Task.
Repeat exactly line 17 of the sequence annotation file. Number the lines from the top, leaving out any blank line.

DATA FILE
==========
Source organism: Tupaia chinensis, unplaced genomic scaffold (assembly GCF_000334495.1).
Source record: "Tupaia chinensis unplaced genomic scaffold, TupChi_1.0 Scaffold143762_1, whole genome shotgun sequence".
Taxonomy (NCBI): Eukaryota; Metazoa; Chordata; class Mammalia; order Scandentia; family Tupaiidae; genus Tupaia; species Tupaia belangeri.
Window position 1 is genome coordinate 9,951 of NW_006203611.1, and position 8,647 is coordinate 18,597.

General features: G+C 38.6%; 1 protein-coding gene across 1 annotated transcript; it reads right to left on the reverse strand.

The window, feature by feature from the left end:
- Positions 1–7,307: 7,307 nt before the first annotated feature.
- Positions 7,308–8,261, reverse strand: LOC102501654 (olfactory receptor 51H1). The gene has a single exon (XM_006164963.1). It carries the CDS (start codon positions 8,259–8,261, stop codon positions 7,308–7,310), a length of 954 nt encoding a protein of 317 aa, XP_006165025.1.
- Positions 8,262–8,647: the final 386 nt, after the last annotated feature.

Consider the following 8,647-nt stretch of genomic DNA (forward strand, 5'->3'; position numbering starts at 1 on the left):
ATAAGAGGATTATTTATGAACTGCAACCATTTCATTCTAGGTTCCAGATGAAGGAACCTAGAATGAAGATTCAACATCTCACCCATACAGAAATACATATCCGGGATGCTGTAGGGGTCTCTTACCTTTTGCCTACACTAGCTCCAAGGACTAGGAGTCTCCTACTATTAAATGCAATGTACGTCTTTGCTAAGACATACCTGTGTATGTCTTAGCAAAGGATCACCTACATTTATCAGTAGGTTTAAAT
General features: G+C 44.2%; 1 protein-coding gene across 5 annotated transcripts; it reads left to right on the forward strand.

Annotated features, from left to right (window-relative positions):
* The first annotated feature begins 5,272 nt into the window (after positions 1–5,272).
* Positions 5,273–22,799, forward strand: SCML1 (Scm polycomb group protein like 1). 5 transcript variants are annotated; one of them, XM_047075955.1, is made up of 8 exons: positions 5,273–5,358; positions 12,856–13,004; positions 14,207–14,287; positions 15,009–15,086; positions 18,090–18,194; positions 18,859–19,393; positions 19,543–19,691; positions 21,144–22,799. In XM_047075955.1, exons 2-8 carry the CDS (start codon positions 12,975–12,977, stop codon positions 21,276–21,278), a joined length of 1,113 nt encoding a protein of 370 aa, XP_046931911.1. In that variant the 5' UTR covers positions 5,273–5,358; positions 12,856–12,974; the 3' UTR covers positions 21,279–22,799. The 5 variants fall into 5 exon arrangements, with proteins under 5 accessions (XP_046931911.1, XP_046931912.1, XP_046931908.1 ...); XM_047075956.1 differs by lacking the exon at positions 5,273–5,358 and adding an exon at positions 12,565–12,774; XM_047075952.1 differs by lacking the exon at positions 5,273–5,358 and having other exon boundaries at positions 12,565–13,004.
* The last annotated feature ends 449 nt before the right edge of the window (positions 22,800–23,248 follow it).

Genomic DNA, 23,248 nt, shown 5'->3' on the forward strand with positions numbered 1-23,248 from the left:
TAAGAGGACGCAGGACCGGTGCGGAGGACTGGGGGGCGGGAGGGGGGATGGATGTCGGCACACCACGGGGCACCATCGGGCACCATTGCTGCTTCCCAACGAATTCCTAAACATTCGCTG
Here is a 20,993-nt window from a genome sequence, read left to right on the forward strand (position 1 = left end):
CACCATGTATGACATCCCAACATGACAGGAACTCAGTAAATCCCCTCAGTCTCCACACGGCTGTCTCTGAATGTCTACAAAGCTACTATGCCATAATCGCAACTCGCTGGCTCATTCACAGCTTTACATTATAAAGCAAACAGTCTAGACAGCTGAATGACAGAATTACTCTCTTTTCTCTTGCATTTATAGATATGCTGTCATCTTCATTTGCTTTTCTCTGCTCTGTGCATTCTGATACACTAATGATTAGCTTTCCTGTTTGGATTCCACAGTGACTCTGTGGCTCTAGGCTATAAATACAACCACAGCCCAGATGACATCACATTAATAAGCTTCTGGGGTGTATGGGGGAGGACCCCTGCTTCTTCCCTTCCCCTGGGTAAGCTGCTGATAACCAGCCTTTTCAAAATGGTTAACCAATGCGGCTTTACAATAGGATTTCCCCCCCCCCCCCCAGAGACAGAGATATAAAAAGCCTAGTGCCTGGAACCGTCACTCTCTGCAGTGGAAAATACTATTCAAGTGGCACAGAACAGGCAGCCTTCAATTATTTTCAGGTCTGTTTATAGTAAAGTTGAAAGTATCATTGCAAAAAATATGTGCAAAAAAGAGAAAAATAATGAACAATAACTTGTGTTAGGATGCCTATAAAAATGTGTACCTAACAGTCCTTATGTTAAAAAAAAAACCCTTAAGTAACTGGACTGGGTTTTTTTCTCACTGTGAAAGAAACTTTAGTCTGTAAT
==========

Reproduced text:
Genomic DNA, 23,248 nt, shown 5'->3' on the forward strand with positions numbered 1-23,248 from the left: